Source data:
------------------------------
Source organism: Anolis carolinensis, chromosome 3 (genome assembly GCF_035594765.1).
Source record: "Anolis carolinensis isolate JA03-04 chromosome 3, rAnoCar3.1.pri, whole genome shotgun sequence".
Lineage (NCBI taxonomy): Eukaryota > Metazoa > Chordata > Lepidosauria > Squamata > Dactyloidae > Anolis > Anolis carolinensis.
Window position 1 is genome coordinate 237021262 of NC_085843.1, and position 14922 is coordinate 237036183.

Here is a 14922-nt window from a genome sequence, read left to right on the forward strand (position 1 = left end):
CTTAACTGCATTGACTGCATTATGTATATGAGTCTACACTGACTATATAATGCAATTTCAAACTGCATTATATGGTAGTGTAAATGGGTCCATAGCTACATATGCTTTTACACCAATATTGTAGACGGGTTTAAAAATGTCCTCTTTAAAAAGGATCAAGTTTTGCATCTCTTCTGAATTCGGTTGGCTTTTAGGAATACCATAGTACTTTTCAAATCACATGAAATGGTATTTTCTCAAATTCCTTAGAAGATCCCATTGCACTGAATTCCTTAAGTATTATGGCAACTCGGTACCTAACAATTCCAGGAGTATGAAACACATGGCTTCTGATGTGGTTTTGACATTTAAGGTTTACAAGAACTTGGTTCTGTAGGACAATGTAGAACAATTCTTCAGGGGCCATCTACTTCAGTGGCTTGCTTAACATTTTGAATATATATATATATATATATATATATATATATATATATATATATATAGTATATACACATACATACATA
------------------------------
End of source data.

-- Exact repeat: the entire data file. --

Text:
Source organism: Anolis carolinensis, chromosome 3 (genome assembly GCF_035594765.1).
Source record: "Anolis carolinensis isolate JA03-04 chromosome 3, rAnoCar3.1.pri, whole genome shotgun sequence".
Lineage (NCBI taxonomy): Eukaryota > Metazoa > Chordata > Lepidosauria > Squamata > Dactyloidae > Anolis > Anolis carolinensis.
Window position 1 is genome coordinate 237021262 of NC_085843.1, and position 14922 is coordinate 237036183.

Here is a 14922-nt window from a genome sequence, read left to right on the forward strand (position 1 = left end):
CTTAACTGCATTGACTGCATTATGTATATGAGTCTACACTGACTATATAATGCAATTTCAAACTGCATTATATGGTAGTGTAAATGGGTCCATAGCTACATATGCTTTTACACCAATATTGTAGACGGGTTTAAAAATGTCCTCTTTAAAAAGGATCAAGTTTTGCATCTCTTCTGAATTCGGTTGGCTTTTAGGAATACCATAGTACTTTTCAAATCACATGAAATGGTATTTTCTCAAATTCCTTAGAAGATCCCATTGCACTGAATTCCTTAAGTATTATGGCAACTCGGTACCTAACAATTCCAGGAGTATGAAACACATGGCTTCTGATGTGGTTTTGACATTTAAGGTTTACAAGAACTTGGTTCTGTAGGACAATGTAGAACAATTCTTCAGGGGCCATCTACTTCAGTGGCTTGCTTAACATTTTGAATATATATATATATATATATATATATATATATATATATATATATATAGTATATACACATACATACATA